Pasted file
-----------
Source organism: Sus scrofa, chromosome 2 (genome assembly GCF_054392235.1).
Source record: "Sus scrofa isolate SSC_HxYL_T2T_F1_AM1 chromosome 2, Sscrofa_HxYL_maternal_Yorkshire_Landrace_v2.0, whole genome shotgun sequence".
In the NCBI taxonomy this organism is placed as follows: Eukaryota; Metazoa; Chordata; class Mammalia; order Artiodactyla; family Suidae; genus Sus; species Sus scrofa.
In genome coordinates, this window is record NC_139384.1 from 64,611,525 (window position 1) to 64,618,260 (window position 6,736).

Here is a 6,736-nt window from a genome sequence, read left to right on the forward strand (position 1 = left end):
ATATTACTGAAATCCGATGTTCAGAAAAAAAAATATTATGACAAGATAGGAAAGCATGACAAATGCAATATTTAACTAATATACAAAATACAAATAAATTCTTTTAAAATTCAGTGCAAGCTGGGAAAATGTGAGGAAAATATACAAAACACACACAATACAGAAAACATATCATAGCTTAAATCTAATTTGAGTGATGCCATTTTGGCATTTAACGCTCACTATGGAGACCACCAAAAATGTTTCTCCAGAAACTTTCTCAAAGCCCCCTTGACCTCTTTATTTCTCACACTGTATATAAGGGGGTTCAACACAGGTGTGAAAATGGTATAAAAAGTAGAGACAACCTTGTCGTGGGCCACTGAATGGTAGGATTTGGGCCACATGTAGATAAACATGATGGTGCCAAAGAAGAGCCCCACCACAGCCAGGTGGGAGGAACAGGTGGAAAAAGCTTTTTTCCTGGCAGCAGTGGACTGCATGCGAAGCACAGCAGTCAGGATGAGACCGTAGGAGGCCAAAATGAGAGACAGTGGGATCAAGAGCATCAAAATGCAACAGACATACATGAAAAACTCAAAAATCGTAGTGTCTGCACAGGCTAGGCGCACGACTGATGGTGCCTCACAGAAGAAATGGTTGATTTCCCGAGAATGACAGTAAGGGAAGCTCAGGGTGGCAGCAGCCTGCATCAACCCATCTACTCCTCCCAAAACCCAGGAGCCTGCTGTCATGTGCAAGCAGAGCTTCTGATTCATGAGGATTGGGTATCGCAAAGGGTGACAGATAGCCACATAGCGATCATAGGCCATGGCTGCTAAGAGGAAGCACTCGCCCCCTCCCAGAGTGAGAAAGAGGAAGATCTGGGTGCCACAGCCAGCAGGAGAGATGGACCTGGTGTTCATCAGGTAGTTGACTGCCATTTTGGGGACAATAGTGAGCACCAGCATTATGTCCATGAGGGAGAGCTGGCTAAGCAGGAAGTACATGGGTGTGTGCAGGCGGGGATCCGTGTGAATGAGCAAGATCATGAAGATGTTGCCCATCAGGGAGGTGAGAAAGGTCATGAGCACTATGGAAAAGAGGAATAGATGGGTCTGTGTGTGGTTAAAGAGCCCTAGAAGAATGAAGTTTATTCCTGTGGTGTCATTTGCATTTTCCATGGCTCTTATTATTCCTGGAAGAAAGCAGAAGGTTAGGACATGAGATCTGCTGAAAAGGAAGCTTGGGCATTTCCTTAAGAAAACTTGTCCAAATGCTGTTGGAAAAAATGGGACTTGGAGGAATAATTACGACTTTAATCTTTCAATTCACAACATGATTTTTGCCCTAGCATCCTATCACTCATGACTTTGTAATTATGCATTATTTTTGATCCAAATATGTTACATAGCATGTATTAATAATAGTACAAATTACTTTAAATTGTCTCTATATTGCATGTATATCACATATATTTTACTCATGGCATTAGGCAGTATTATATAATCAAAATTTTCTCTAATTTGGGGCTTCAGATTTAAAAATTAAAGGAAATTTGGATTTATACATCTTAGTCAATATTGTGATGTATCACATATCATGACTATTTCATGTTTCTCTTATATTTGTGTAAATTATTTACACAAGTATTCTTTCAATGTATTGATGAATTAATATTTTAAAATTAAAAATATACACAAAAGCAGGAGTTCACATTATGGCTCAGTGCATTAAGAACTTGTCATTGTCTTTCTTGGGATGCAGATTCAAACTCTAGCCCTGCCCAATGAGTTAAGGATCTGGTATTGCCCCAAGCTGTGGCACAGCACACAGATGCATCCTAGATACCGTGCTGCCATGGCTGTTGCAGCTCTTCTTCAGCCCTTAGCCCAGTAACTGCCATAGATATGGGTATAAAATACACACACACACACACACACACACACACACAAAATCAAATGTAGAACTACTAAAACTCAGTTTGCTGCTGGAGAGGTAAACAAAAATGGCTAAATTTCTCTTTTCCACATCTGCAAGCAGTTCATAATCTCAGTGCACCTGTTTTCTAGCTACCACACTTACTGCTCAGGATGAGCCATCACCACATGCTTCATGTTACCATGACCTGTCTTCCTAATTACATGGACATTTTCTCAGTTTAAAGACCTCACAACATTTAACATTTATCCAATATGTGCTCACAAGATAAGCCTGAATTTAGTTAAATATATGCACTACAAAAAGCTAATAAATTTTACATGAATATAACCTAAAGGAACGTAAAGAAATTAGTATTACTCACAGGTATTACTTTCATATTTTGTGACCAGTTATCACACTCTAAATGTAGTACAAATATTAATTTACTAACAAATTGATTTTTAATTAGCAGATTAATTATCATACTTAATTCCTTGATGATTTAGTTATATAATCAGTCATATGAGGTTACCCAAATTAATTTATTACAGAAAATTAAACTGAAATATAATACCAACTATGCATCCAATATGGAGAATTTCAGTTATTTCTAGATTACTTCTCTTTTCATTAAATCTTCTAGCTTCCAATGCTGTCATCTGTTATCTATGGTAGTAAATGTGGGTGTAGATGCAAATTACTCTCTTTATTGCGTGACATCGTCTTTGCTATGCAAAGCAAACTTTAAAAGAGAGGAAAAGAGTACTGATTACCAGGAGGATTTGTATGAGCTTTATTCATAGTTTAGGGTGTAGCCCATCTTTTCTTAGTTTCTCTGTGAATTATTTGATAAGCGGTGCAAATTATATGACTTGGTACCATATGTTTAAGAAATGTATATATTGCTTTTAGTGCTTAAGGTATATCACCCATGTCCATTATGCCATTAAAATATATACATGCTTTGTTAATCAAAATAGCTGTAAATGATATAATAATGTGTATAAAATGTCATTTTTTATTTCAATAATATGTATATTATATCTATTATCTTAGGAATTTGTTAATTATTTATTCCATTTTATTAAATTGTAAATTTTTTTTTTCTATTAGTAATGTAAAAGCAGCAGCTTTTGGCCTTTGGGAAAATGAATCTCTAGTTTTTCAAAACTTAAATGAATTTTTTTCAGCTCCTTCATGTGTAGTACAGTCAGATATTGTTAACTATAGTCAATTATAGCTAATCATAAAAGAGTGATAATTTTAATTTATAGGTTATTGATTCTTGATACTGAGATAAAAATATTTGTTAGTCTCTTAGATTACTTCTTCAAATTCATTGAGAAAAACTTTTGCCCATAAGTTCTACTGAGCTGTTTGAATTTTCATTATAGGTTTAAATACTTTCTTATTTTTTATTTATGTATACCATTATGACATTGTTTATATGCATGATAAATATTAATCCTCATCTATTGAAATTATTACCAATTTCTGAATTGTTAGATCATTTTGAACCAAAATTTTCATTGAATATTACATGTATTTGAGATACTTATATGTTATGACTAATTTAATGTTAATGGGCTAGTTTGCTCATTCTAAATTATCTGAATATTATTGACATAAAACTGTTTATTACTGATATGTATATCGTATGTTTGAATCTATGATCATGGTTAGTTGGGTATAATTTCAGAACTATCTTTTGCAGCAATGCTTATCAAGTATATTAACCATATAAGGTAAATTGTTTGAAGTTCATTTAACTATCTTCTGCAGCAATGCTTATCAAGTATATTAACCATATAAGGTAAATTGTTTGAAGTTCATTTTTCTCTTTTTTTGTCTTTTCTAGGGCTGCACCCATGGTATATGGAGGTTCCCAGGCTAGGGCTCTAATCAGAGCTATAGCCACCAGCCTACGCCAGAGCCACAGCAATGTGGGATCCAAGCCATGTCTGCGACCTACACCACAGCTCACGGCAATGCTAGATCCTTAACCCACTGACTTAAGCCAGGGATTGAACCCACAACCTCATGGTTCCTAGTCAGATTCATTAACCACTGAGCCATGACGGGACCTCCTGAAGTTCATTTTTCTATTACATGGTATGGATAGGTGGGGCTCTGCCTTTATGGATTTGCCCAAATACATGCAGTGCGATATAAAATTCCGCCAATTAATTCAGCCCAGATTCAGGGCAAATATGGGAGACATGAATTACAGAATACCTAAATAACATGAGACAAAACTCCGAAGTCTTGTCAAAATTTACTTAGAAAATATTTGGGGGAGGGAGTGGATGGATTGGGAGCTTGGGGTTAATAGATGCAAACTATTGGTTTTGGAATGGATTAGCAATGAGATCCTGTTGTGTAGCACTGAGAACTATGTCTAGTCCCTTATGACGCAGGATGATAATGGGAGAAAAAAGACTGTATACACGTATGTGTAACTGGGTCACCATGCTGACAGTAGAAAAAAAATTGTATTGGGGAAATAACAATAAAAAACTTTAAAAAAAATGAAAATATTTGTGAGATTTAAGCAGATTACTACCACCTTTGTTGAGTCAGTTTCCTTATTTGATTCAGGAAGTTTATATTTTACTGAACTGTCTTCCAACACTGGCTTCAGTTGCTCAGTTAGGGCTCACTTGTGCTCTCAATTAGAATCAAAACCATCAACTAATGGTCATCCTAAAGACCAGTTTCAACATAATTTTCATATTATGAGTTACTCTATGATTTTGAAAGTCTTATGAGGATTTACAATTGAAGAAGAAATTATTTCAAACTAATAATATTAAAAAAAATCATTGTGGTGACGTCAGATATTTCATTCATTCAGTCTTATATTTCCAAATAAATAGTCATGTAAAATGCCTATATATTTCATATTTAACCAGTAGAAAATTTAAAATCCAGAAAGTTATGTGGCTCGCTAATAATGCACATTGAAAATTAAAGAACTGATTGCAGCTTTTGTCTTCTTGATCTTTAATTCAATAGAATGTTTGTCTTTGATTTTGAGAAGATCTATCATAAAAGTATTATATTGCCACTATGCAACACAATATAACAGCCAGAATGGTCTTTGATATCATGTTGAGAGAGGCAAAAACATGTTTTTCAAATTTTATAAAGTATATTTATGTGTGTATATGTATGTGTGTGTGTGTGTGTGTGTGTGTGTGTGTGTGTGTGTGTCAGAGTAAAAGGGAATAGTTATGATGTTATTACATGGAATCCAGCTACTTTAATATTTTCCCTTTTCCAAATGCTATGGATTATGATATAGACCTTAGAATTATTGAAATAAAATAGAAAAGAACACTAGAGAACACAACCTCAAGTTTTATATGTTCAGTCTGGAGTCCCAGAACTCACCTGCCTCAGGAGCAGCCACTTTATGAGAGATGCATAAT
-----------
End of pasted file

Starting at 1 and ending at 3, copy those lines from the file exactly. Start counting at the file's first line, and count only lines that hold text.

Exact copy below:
Source organism: Sus scrofa, chromosome 2 (genome assembly GCF_054392235.1).
Source record: "Sus scrofa isolate SSC_HxYL_T2T_F1_AM1 chromosome 2, Sscrofa_HxYL_maternal_Yorkshire_Landrace_v2.0, whole genome shotgun sequence".
In the NCBI taxonomy this organism is placed as follows: Eukaryota; Metazoa; Chordata; class Mammalia; order Artiodactyla; family Suidae; genus Sus; species Sus scrofa.